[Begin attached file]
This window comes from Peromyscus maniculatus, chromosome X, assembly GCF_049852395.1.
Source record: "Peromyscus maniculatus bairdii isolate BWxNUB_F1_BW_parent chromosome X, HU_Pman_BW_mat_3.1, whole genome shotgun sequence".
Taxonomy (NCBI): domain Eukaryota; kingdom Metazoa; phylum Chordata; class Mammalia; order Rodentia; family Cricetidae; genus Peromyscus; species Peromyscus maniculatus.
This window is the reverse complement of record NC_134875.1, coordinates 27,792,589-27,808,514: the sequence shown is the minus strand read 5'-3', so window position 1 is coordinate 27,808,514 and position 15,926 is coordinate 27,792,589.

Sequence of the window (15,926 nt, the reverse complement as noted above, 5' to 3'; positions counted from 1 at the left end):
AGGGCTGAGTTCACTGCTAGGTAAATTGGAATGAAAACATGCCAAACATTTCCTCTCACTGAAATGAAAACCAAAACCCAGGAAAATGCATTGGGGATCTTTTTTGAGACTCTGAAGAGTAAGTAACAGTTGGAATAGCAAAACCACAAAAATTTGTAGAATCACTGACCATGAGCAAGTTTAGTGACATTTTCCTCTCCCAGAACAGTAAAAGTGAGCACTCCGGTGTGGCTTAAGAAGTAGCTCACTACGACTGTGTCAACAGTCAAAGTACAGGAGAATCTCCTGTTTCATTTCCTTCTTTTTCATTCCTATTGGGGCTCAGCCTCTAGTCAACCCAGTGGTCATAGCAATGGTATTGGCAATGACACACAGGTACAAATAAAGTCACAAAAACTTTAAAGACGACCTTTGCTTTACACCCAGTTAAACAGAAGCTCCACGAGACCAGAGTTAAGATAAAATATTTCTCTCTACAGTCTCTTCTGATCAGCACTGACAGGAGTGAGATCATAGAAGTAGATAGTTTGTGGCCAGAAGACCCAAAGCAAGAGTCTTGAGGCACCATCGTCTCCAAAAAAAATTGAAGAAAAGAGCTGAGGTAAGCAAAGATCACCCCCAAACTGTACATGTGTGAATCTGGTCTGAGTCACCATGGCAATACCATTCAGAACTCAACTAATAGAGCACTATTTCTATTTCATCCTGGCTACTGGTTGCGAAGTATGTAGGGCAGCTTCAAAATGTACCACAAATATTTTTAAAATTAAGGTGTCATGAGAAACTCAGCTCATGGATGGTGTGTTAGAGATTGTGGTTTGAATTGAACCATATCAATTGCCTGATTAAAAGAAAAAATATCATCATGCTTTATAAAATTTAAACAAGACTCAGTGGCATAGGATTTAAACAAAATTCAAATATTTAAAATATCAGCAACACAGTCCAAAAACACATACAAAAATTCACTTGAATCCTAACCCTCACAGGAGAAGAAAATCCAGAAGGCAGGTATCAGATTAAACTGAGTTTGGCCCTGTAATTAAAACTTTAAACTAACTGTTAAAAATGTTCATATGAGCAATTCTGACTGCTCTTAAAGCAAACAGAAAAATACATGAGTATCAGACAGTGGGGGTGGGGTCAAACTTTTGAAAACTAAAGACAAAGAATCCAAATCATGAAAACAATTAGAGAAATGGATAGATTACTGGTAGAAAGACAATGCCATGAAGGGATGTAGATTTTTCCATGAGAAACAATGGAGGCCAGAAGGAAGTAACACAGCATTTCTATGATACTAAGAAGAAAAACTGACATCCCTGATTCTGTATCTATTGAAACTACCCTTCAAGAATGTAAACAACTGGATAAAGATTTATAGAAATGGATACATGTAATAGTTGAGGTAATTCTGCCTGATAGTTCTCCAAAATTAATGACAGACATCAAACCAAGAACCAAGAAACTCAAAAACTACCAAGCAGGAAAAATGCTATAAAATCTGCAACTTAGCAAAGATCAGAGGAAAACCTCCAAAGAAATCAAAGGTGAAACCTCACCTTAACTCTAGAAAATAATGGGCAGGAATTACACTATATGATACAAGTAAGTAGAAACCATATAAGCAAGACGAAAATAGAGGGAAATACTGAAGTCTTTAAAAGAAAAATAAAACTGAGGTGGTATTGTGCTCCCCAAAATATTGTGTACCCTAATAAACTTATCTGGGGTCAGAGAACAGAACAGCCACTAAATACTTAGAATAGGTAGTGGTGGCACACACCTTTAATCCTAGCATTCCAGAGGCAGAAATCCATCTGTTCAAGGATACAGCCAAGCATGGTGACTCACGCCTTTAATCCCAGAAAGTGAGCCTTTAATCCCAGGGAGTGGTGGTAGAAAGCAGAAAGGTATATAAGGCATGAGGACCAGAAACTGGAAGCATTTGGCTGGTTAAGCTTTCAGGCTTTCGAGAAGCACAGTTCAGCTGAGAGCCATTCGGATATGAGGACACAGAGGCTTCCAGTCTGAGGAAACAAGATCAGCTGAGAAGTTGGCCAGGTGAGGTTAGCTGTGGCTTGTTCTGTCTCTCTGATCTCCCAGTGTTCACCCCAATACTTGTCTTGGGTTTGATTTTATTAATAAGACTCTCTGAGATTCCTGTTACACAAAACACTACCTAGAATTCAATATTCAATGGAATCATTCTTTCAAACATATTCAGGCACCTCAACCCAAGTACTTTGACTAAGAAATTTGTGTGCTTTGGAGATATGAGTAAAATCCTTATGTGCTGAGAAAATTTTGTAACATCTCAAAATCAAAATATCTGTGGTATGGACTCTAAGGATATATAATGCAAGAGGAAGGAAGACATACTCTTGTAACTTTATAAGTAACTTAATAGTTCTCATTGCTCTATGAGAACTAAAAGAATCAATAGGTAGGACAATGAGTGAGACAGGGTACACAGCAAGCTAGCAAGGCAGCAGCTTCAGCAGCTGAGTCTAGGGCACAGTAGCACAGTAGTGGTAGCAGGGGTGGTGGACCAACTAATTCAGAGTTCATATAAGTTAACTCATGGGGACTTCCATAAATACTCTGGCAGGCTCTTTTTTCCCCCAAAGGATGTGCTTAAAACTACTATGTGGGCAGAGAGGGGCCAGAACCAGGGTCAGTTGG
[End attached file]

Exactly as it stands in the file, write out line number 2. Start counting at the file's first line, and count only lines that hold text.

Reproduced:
Source record: "Peromyscus maniculatus bairdii isolate BWxNUB_F1_BW_parent chromosome X, HU_Pman_BW_mat_3.1, whole genome shotgun sequence".